Prof organizing BLM 'Youth Activist Camp'
A California State University-Los Angeles professor is organizing a week-long “Youth Activist Camp” this summer through the Los Angeles chapter of Black Lives Matter.
Professor Anthony J. Ratcliff is the organizer of “Youth Activist Camp and Resistance Space 2017,” a “Black youth-centered resistance space” which promises to teach black children as young as 10 “strategies for organizing social justice campaigns” and “direct action tactics” to fight against racism.
Ratcliff is considered one of the leading Black Lives Matter activists in Southern California, along with his colleague CSULA colleague Melina Abdullah, who has retweeted recruitment memes for the summer camp.
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Since the camp is still in the planning stage, Ratcliff has also launched a fundraiser for the initiative, promising that donations will be used to teach black youth how to make “Black Lives Matter in [children’s] social groups, schools, and communities.”
As of press time, the appeal had only garnered $764 of its $10,000 goal, although 26 days remain until the predetermined end-point.
Ratcliff includes an image of black revolutionary Huey Newton on the fundraising page, along with a quote from him stating that “the young always inherit the revolution,” before making his pitch for the summer camp.
“In addition to learning strategies for organizing social justice campaigns and direct action tactics, the camp will focus on community building, skill-sharing, critical literacy, public speaking, as well as techniques for developing healthy collective- and self-care practices,” the description promises.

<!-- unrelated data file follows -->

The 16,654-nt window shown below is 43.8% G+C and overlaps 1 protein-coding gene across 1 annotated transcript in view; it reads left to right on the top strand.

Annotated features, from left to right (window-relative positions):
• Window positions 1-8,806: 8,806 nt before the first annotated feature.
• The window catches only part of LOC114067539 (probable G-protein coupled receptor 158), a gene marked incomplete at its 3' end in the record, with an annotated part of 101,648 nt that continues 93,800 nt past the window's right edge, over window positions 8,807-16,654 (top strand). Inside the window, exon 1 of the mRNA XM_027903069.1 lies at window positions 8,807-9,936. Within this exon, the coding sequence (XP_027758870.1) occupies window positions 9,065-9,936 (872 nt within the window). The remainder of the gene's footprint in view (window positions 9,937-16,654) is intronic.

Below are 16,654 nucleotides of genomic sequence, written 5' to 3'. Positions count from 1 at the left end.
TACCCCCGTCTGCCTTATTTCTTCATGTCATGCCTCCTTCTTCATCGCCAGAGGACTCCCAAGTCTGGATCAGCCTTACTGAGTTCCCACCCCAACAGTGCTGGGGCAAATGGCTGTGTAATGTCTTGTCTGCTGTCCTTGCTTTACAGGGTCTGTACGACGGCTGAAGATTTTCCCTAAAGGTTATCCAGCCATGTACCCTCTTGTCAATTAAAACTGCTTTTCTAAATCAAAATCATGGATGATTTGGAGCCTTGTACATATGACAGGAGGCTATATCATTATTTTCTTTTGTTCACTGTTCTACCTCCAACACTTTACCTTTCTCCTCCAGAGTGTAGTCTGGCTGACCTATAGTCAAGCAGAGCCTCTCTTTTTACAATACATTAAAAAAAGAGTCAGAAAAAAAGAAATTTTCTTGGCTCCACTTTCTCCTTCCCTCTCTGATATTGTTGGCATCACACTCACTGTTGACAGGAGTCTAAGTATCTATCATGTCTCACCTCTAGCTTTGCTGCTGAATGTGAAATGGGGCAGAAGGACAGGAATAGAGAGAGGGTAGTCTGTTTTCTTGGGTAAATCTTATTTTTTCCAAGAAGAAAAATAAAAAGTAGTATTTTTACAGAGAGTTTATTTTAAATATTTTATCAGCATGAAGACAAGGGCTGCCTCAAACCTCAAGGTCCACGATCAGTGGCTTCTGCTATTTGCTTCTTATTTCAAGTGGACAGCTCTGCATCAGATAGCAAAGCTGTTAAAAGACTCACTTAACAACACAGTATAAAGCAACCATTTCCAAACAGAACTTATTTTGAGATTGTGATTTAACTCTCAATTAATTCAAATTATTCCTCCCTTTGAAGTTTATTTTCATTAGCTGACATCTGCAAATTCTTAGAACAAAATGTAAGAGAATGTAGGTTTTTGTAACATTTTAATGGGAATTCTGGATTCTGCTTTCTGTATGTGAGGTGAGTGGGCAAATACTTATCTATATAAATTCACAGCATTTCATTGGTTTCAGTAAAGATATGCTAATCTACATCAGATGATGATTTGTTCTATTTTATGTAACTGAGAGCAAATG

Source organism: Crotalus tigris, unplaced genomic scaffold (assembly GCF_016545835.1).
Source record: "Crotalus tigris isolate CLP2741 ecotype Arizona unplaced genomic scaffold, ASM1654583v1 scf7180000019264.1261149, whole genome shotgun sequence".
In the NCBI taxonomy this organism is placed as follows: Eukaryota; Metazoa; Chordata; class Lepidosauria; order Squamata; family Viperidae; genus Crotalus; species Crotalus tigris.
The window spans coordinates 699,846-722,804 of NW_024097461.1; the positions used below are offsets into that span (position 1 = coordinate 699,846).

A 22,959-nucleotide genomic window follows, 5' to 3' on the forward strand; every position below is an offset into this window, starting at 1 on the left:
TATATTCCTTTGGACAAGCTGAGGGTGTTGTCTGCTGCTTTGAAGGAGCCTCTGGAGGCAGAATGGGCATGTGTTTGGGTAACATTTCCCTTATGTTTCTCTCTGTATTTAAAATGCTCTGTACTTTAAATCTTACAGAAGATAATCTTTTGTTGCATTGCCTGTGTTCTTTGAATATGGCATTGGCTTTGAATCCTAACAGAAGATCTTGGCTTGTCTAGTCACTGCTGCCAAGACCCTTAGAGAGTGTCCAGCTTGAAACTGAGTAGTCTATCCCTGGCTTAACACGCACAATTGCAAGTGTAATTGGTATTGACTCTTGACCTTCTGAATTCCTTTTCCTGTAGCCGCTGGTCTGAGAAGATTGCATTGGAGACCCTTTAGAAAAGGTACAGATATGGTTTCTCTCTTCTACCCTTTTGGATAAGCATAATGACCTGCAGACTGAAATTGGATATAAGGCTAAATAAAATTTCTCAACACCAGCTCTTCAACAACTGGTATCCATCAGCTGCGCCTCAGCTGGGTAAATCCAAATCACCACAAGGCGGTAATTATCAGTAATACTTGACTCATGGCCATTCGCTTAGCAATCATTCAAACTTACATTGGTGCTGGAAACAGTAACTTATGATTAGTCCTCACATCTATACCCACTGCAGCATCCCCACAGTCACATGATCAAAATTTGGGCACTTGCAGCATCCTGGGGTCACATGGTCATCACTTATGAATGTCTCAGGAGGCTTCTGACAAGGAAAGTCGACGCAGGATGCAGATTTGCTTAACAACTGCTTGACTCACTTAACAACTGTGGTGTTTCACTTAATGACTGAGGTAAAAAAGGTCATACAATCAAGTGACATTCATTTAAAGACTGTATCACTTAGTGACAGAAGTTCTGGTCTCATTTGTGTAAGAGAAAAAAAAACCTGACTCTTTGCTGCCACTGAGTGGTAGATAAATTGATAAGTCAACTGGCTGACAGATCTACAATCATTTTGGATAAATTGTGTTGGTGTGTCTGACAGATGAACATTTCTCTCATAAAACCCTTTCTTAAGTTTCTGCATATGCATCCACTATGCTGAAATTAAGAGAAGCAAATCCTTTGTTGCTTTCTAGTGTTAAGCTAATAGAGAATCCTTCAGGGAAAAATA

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According to The Daily Wire, Ratcliff's camp is geared toward members of the BLM-LA "Youth Vanguard," a sub-group for students ages 6-18 that often participates in, and even headlines, local BLM demonstrations.
While he did not respond to multiple requests for comment from Campus Reform, Ratcliff has a long history of teaching and writing about black resistance.
In fact, he even drew some inspiration from Frantz Fanon, the same revolutionary psychiatrist whose writings TAMU Professor Tommy Curry used as an intellectual basis for his endorsement of violence against white people.
This was seen when Ratcliff quoted Fanon in one of his writings, “Black Writers of the World, Unite!,” invoking Fanon’s description of his own writings as a “literature of combat.”
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References to the pro-violence Fanon are seen in other aspects of Ratcliff’s work, as well, including his Ph.D thesis, which made dozens of references to Fanon’s contributions to Pan-African political ideology.
Ratcliff also co-edited a book in which a teacher discussed engaging youth on Fanon’s notion of “horizontal violence,” described as the “negative effect of colonization and dehumanization” of Native American youth.
When Professor Ratcliff isn’t doing academic writing, he’s in the classroom teaching. According to CSULA’s course registry, Ratcliff has taught classes including “Black Manhood and Masculinity,” and “Hip Hop as Political Expression.”
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This summer, Ratcliff will teach a course on “Racial Equality, Government, and the Constitution,” which promises to examine the role of the Constitution in “restricting and advancing racial equality.”
In the fall, Ratcliff will teach “Black Political Economy,” in which students will learn about the role of “government policy in relation to racial discrimination and inequality” and become empowered by learning about “social justice in the Black experience.”
Professor Ratcliff did not respond to inquiries from Campus Reform about the Black Lives Matter Activist camp he’s organizing this summer.
Follow the author of this article: @Toni_Airaksinen